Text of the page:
I responded to a post on FaceBook. What's the novelty in that, you might ask. True - we respond to stuff we see all the time.
This time, it was a statement by my good friend and collegue Duncan Long - illustrator and author par excellence. This is what he wrote:
Every successful novelist
must first be a good liar.
|Pic courtesy bgillettephoto.com|
This of course set me thinking and writing. But let's face it, how long and hard does one think when one taps off a response on Facebook? Not terribly long at all. This was my response:
It's not lies we tell, strictly speaking, although tradition has it that it's what we do. We invent, create, and build a whole world on top of a fabrication. How thin, or how implausible, that fabrication is largely instils in the reader the necessity to suspend disbelief. If, however, the fabrication is so strong and feasible that debate is taken up among readers, or real-world belief becomes attached to the tale, it constructs around that author the ability to "pull the wool over readers' eyes" and when the obvious revelation is made that it's fiction (duh!) the easy decision is made to dub the author a liar. This happens with authors who use gaps, loopholes, and mysteries in history to devise a rollicking story ... it's my genre, so I think I know of which I speak. As long as the reader sits back and breathes in awe, "Wow - what a lie. What a great liar!" I do not mind being called that one bit.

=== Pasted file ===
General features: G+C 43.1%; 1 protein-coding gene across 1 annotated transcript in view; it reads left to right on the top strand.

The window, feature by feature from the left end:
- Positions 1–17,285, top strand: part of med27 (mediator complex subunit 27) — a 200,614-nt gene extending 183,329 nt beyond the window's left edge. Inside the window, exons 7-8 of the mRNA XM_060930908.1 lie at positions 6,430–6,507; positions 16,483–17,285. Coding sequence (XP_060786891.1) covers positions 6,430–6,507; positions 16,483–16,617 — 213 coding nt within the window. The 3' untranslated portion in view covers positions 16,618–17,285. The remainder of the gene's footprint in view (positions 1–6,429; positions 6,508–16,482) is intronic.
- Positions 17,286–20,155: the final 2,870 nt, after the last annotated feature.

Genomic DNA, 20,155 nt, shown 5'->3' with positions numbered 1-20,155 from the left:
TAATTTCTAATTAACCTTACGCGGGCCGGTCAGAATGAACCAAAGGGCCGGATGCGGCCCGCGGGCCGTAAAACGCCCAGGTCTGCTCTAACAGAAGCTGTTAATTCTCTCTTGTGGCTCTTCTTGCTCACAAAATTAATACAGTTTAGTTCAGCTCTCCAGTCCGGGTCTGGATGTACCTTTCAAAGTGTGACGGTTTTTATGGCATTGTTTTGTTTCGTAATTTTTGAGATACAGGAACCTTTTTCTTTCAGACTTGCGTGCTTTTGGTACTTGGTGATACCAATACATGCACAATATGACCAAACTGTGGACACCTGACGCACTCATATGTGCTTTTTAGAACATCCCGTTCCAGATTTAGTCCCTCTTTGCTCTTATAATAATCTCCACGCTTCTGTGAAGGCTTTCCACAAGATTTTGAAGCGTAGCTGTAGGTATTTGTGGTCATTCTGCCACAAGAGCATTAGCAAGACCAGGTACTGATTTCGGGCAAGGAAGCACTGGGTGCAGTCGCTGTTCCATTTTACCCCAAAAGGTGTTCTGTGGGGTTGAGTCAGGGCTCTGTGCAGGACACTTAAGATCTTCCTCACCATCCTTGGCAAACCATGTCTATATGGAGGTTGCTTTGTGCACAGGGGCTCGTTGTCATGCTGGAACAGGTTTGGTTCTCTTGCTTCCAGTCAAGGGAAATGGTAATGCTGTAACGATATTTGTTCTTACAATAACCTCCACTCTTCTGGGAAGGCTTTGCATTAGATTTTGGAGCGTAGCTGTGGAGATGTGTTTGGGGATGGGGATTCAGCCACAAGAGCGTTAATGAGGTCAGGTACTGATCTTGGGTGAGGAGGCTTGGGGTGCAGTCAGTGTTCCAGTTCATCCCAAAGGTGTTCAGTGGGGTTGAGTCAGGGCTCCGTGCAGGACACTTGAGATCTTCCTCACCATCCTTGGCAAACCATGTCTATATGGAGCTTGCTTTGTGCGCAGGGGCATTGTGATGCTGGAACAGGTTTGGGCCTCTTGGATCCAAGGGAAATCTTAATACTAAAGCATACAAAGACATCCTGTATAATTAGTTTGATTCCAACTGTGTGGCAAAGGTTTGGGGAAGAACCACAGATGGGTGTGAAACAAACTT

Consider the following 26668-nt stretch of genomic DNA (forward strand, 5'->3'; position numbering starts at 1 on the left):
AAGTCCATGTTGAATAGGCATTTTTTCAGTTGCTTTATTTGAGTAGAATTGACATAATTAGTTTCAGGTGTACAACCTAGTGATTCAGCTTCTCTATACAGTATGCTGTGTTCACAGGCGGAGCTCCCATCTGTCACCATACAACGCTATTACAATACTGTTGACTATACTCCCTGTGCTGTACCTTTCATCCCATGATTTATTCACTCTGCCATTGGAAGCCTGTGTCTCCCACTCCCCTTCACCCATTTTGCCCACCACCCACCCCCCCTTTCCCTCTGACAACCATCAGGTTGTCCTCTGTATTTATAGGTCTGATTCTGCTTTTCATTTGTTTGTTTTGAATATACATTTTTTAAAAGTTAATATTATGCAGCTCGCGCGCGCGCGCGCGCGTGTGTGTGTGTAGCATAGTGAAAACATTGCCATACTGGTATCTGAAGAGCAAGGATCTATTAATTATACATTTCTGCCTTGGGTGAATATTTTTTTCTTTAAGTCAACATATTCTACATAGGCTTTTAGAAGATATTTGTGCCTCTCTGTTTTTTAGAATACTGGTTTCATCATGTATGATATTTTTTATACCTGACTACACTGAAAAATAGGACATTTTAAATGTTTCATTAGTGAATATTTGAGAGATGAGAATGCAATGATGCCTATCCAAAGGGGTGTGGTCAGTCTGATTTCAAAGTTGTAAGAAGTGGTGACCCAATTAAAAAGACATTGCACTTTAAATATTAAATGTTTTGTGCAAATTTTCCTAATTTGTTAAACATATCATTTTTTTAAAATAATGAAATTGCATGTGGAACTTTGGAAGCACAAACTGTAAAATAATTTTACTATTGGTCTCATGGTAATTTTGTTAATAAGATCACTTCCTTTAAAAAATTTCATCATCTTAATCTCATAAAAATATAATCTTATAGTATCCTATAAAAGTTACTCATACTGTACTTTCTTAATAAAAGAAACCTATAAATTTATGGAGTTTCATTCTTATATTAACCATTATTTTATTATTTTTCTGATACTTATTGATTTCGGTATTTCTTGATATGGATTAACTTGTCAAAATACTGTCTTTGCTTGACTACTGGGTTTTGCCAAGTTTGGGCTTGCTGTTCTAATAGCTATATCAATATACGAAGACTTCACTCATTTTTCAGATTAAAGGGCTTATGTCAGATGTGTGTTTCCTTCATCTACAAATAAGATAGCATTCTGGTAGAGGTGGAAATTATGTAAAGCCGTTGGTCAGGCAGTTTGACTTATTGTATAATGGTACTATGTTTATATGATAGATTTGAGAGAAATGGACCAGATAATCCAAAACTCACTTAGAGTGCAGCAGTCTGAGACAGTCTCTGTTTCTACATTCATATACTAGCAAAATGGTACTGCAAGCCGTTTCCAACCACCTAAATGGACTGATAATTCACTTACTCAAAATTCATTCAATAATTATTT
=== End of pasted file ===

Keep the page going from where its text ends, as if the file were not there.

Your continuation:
Then I stopped to think again. How many authors truly sit and think of the "lies" around which they build their fiction? How many - like me - latch onto some gap in history, and use the spak-filla of words to create a tale for readers' edification and entertainment?
If you are an author, tell me whether how you build stories feels like lying.
If you are a reader, tell me whether you regard authors as being great liars.
And then look at my novels, especially, to see how I love to find a bit of a blank in history or literature, or art, or music, and insert into it a story worth telling. And worth reading. Many have done it before me, and perhaps better. AS Byatt, Hugh Ashton, Meredith Whitford, Anna Jacobs, Mel Starr, Brian Kavanagh, and other authors do this regularly. And how can we not love what they do?